Maltodextrin is a simple carbohydrate, and its most common side effect is an elevation in blood sugar and increased insulin production, according to Healthline. Eating large amounts of maltodextrin may also decrease the number of helpful bacteria in the digestive system, potentially increasing a person's risk for developing salmonella or E. coli.
At 4 calories per gram, maltodextrin contains the same amount of calories per gram as table sugar. However, the glycemic index of maltodextrin, which is 106 to 136, is higher than that of table sugar, which has a glycemic index of 65, notes Healthline. Because maltodextrin is added into a food's total carbohydrate count and the exact amount of maltodextrin is not listed on the package, it's difficult to determine the precise impact maltodextrin has on blood sugar levels.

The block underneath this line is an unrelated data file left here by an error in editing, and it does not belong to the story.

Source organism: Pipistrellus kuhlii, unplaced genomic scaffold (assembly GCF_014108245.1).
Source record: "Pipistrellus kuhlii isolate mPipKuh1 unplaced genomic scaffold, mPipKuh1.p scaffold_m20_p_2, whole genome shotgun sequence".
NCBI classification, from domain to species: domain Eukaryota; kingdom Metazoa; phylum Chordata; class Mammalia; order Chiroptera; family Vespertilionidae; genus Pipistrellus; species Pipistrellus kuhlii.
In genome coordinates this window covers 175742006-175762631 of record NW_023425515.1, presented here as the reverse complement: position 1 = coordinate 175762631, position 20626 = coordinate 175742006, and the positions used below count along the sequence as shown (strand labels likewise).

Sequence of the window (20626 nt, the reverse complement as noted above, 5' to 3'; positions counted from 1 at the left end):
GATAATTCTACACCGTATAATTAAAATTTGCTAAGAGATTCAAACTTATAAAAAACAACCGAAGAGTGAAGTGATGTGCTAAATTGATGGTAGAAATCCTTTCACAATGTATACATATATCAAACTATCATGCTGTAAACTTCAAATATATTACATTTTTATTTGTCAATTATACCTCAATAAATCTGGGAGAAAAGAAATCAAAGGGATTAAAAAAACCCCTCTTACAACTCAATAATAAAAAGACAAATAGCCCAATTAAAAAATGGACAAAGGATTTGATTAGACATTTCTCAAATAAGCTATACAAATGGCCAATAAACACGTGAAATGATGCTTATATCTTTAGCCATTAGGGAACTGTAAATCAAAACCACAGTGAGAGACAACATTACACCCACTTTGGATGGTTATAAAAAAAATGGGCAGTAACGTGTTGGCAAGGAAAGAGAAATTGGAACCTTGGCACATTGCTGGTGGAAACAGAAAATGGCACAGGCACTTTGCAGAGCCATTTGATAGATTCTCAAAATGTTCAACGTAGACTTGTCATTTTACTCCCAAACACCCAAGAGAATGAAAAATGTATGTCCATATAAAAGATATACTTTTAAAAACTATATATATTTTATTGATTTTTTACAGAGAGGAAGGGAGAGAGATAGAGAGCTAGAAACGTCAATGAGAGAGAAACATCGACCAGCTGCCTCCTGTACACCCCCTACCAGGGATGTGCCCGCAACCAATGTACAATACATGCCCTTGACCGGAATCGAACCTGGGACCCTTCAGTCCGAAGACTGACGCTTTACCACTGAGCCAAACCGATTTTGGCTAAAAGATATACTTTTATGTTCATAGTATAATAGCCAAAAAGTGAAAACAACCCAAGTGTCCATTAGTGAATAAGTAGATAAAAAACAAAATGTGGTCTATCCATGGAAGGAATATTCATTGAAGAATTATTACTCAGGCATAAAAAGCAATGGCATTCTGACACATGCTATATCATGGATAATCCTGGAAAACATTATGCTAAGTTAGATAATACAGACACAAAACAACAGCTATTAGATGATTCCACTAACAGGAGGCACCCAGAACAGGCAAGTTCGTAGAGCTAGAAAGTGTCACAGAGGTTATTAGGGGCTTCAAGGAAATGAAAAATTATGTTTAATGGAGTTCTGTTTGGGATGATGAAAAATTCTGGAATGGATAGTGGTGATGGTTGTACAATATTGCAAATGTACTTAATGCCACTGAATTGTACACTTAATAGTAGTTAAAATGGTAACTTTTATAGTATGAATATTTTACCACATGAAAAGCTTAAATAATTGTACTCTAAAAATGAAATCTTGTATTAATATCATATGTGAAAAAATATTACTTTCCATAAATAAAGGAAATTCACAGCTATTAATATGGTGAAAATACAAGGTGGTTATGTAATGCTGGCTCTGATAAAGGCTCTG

Maltodextrin is an inexpensive food additive that is derived from corn, rice or potato starch, states the Polycystic Ovarian Syndrome Association. It is a white powder that is commonly used as a filler or thickener in processed foods, such as canned fruit, desserts, pudding, flavored gelatin and salad dressing. Single-serve packets of artificial sweeteners often contain maltodextrin to add volume to the product. Maltodextrin is sometimes used as a sweetener in tea, coffee and sports drinks. Nonfood items, such as lotion and hair products, may also contain maltodextrin.